• Jack Robinson, Notre Dame (AP-2; NANA-1; WC-1; CSW-2)
  • Darrell Lester, TCU (College Football Hall of Fame) (AP-1; INS-1; NANA-1; NYS-1)
  • George Shotwell, Pittsburgh (UP-1; NANA-2; CP-1)
  • Elmer "Bear" Ward, Utah State (NEA-1)
  • Ellmore Patterson, Chicago (LIB-1)
  • Franklin Meier, Nebraska (AP-3)


  • Bobby Grayson, Stanford (College Football Hall of Fame) (AP-1; UP-1; NEA-1; INS-1 [fb]; NANA-1; CP-1 [fb]; NYS-1; WC-1)
  • Arleigh Williams, California (AP-2; INS-1)
  • Ed Goddard, Washington State (LIB-1)
  • Miller Munjas, Pittsburgh (AP-3; NANA-2)


  • Dixie Howell, Alabama (College Football Hall of Fame) (UP-1; NEA-1; INS-1; NANA-1; CP-1; AP-2; LIB-1; WC-1; CSW-2)
  • Buzz Borries, Navy (College Football Hall of Fame) (AP-1; UP-1; NANA-2; CP-1; NYS-1)
  • William Wallace, Rice (AP-1)
  • Robert Hamilton, Stanford (LIB-1)
  • Jay Berwanger, Chicago (College Football Hall of Fame) (AP-2; WC-1)
  • Wilcox, Southern Methodist (NEA-1)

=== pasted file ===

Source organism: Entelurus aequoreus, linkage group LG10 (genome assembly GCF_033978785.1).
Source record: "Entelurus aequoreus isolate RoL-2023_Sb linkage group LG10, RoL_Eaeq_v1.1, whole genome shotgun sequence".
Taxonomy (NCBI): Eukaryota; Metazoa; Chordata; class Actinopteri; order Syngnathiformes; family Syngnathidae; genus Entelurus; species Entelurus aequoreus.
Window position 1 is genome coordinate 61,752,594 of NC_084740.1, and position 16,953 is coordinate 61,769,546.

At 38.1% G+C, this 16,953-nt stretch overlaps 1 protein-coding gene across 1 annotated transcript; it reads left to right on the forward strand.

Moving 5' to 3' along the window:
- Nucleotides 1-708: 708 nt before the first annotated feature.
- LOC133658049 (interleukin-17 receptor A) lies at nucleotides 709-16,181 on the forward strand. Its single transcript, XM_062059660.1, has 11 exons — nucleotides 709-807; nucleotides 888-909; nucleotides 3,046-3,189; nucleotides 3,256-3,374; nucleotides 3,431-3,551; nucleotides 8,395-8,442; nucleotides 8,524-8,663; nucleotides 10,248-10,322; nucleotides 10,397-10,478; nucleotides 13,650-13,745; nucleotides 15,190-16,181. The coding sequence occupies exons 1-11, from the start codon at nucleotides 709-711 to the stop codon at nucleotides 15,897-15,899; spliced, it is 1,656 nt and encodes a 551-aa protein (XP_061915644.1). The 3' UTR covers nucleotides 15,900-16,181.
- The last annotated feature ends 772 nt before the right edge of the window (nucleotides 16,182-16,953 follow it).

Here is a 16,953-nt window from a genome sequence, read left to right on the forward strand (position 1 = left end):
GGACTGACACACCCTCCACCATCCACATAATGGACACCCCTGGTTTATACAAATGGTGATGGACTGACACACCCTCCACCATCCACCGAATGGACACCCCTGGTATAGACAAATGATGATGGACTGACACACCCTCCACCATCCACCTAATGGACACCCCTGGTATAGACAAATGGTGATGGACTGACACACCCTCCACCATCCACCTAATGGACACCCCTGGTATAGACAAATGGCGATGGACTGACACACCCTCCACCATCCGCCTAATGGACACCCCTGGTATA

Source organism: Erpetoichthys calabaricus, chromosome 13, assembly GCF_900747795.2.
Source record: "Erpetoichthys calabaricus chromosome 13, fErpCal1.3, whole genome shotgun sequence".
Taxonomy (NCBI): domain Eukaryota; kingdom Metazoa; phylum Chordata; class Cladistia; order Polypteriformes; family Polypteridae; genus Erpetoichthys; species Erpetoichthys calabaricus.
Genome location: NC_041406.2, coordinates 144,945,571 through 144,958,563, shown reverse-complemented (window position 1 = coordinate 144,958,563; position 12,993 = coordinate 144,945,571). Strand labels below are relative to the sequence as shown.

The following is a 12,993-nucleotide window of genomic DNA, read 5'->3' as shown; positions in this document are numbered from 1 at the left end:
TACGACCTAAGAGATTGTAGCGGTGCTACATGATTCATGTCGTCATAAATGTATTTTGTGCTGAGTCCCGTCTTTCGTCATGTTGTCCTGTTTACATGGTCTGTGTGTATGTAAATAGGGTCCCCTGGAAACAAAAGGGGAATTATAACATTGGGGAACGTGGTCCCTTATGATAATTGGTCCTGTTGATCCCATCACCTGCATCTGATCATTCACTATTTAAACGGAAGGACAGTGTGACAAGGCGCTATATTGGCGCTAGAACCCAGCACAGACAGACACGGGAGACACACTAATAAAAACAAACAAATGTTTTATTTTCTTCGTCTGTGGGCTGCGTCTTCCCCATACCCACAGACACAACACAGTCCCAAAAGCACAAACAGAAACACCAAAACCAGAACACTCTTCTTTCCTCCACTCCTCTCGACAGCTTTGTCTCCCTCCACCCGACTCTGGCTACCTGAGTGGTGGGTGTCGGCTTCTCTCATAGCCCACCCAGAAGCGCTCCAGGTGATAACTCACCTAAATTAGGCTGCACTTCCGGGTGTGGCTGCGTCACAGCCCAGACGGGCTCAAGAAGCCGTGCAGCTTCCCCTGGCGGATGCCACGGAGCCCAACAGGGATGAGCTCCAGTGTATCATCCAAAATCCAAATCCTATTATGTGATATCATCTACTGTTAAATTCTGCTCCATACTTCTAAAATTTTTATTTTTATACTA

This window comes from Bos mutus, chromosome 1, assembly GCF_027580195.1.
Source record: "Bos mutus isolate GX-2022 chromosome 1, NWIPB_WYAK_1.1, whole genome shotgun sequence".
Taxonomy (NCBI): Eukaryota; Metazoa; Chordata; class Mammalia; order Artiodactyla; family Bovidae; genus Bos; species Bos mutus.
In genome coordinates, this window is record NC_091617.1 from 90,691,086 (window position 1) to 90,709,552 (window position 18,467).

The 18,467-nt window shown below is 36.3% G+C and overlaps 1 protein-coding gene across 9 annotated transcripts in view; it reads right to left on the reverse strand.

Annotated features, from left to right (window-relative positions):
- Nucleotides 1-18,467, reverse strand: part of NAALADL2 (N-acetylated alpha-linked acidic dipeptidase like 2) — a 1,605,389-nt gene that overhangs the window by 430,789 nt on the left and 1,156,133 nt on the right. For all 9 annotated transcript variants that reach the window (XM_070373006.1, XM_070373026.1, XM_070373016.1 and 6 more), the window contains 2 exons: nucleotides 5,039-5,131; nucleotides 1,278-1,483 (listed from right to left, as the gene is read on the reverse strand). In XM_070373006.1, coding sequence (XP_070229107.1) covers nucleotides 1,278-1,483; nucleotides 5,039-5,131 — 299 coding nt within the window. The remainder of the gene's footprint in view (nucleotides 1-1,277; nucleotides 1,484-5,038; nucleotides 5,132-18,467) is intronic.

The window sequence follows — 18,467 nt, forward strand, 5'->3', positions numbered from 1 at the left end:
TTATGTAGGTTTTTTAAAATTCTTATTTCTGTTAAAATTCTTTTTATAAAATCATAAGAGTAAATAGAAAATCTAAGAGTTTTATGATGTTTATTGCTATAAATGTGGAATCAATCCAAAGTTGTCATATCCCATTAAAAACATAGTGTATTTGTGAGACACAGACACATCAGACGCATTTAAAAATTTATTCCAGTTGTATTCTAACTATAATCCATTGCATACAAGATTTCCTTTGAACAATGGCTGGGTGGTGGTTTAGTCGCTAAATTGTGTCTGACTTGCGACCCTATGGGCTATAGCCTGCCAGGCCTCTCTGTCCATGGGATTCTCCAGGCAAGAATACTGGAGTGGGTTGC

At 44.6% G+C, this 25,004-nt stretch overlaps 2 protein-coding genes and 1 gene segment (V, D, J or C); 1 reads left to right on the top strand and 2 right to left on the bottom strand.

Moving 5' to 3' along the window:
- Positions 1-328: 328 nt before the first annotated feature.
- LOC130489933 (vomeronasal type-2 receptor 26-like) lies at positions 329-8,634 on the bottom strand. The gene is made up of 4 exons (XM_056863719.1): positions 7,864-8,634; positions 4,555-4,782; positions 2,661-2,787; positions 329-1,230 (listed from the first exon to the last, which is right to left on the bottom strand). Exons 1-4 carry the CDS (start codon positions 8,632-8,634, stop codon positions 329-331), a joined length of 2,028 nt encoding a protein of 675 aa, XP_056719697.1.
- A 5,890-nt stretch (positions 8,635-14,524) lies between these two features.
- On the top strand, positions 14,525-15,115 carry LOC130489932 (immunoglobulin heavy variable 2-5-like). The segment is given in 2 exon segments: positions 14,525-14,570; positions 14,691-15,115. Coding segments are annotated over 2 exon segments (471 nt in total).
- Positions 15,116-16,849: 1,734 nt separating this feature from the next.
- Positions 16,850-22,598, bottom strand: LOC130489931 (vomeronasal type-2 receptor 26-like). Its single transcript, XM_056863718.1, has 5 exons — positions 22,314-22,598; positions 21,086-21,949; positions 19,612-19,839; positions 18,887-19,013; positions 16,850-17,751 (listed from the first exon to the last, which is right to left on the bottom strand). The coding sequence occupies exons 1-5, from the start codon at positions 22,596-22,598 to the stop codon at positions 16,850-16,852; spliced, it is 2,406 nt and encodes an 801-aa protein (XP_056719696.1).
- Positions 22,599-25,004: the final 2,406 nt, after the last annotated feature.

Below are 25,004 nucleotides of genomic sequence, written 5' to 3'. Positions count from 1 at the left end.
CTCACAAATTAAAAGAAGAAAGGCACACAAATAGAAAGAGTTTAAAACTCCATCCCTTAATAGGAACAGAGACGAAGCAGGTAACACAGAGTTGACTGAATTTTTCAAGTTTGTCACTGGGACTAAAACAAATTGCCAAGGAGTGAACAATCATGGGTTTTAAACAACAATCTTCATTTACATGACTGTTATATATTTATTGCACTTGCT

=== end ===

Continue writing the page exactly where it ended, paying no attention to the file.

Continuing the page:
• Richard Heekin, Ohio State (AP-3)
  • Claude Simons, Jr. (AP-3)
  • Duane Purvis, Purdue (NANA-2)
  • Jack Buckler, Army (CSW-2)


  • Pug Lund, Minnesota (College Football Hall of Fame) (AP-1; UP-1; INS-1 [hb]; LIB-1; NANA-1 [hb]-1 [hb]; NYS-1 [hb]; WC-1)
  • Izzy Weinstock, Pittsburgh (AP-2; NEA-1; NANA-1; CSW-2)
  • Stan Kostka, Minnesota (NANA-2; NYS-1; CSW-2)
  • David Smuckler, Temple (AP-3)


  2. ^ "TWO GOPHERS GAIN PLAYERS' ALL-AMERICAN: Lund Rates Place on Liberty Magazine Honor Team for Second Season- Bill Bevan Is Other Star". Evening Tribune. 1935-01-23. 
  3. ^ "Three Stanford Players Selected on All-American Grid Elevens: Grayson, Reynolds and Moscrip Given Honors". Los Angeles Times. 1934-12-02. 
  4. ^ Central Press, " Grid Captains of U.S. Select All-American," Berkeley Daily Gazette, p. 10 (December 13, 1934), Retrieved October 3, 2014.